This article was originally published in PoC||GTFO issue 14.

At the end of last year (following their usual three-year cycle), Nintendo released a new generation of Pokémon games for their latest portable console, the Nintendo 3DS. This time, their new entry in the series spectacularly destroyed several sales records, becoming the most pre-ordered game in Nintendo’s history. And of course, along with a new Pokémon title, there are always several things that follow suit, such as a new season of the long running anime, a flood of cheapo toys, and datamining the latest games into oblivion. This article is not about the anime or the datamining; rather, it’s about one of the cheapo toys.

The two new games, Pokémon Sun and Pokémon Moon, focus on a series of four islands known as Alola in the middle of the ocean. Alola is totally not Hawaiʻi. (Yes it is.) The game opens with a cutscene of a mysterious girl holding a bag and running away from several other mysterious figures. Near the beginning of the game, the player character runs into this mystery girl, known as Lillie, as she runs up to a bridge, and a rare Pokémon named Nebby pops out of the bag and refuses to go back in. It shudders in fear on the bridge as it’s harried by a pack of birds—sorry, Flying type—Pokémon. The player character runs up to protect the Pokémon, but instead gets pecked at mercilessly.

Nebby responds by blowing up the bridge. The player and Nebby fall to their certain doom, only to be saved by the Guardian Pokémon of the island, Tapu Koko, who grabs them right before they hit the bottom of the ravine. Tapu Koko flies up to where Lillie is watching in awe, and delivers the pair along with an ugly stone that happens to have a well-defined Z shape on it. This sparkling stone is crafted by the kahuna of the island (Did I mention that we’re not in Hawaiʻi? I was lying.) into what is known as a Z-Ring. So obviously there’s a toy of this.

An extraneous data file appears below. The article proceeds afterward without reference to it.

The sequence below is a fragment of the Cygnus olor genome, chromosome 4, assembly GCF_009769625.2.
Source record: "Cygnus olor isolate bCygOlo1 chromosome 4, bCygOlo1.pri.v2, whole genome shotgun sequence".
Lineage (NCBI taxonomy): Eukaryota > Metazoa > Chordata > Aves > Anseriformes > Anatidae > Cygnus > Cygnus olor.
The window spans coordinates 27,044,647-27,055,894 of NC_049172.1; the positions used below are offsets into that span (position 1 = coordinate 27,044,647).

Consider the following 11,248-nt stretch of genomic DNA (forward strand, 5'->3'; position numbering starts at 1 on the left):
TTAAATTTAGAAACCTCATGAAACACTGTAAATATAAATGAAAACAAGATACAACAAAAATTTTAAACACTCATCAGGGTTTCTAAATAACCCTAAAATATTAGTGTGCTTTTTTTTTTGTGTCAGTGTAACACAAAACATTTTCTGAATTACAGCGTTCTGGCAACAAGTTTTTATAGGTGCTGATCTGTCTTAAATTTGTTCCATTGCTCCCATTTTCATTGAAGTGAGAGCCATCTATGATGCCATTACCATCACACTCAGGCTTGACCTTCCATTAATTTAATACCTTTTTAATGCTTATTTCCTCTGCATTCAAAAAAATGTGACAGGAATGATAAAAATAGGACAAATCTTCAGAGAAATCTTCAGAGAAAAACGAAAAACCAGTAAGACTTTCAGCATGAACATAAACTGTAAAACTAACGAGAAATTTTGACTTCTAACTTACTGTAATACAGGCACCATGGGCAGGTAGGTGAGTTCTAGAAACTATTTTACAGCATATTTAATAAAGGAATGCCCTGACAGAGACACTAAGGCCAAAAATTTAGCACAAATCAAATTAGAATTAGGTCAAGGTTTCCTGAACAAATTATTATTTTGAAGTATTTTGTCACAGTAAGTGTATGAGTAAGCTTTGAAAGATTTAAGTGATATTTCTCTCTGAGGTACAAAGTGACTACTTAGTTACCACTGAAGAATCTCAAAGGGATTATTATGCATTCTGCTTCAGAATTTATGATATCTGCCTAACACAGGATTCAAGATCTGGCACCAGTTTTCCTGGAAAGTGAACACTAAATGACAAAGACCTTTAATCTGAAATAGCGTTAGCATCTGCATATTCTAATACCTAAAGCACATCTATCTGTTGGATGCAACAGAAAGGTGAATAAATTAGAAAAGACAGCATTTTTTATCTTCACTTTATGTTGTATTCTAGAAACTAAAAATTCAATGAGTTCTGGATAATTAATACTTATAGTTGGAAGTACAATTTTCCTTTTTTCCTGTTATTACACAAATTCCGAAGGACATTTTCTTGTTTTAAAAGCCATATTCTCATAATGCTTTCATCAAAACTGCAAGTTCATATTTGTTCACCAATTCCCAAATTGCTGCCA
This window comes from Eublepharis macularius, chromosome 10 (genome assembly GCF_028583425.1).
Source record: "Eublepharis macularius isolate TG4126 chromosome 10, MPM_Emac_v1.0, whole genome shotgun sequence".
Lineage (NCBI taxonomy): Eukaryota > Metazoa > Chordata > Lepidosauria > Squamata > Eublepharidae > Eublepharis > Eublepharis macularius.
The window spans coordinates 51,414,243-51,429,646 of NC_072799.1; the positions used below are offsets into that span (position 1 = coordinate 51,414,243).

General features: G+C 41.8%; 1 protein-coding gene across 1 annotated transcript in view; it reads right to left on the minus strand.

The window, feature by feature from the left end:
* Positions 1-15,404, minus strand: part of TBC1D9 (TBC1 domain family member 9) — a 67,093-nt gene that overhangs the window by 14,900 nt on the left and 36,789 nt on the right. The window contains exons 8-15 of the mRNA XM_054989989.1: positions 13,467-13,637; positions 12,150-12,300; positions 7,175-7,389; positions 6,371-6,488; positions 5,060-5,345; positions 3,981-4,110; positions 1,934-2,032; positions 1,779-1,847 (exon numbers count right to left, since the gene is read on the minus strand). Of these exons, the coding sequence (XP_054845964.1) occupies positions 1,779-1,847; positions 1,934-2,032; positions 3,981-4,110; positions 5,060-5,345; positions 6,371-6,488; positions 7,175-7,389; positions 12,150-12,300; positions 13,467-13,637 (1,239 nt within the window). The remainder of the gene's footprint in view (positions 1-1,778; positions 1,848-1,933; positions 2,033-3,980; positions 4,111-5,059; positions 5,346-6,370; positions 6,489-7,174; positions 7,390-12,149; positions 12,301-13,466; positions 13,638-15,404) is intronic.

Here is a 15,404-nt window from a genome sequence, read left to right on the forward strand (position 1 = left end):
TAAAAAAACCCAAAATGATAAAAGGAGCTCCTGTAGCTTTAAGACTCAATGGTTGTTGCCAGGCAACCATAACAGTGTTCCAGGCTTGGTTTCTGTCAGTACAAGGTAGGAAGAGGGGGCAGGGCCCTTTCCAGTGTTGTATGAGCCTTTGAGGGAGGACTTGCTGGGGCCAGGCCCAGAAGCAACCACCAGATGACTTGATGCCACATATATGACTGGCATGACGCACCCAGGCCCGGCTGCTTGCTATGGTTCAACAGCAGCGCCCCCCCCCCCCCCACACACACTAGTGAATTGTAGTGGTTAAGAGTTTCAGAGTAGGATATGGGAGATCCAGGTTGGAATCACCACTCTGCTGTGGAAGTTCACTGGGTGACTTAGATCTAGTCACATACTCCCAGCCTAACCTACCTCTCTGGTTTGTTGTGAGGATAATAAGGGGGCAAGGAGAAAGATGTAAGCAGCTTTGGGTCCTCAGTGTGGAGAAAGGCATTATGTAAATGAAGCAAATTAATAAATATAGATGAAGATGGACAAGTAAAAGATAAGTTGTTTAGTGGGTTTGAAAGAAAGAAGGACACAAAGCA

The closest thing the Z-Ring has to a manual

In the game, the Z-Ring is an ugly, bulky stone bracelet given to random 11-year old children. You shove sparkling Z-Crystals onto it, and it lets you activate special Z-Powers on your Pokémon, unlocking super-special-ultimate Z-Moves to devastate an opponent. In real life, the Z-Ring is an ugly, bulky plastic bracelet given to random 11-year old children. You shove plastic Z-Crystals onto it, and it plays super-compressed audio as lights flash, and the ring vibrates a bit. More importantly, when you activate a Z-Power in-game, it somehow signals the physical Z-Ring to play the associated sound, regardless of which cheap plastic polyhedron you have inserted into it at the time. How does it communicate? Some people speculated about whether the interface was Bluetooth LE or a custom wireless communication protocol, but I have not seen anyone else reverse it. I decided to dig in myself.

The toy is rather overpriced compared to its build quality, but, having seen one at a store recently, I decided to pick it up and take a look. After all, I’d done only minimal hardware reversing, and this seemed to be a good excuse to do more. The package included the Z-Ring bracelet, three Z-Crystals, and a little Pikachu toy. Trying to unbox it, I discovered that the packaging was horrendous. It’s difficult to remove all of the components without breaking anything. I feel sorry for all of the kids who got this for Christmas and then promptly broke off Pikachu’s tail as they eagerly tried to remove it from the plastic.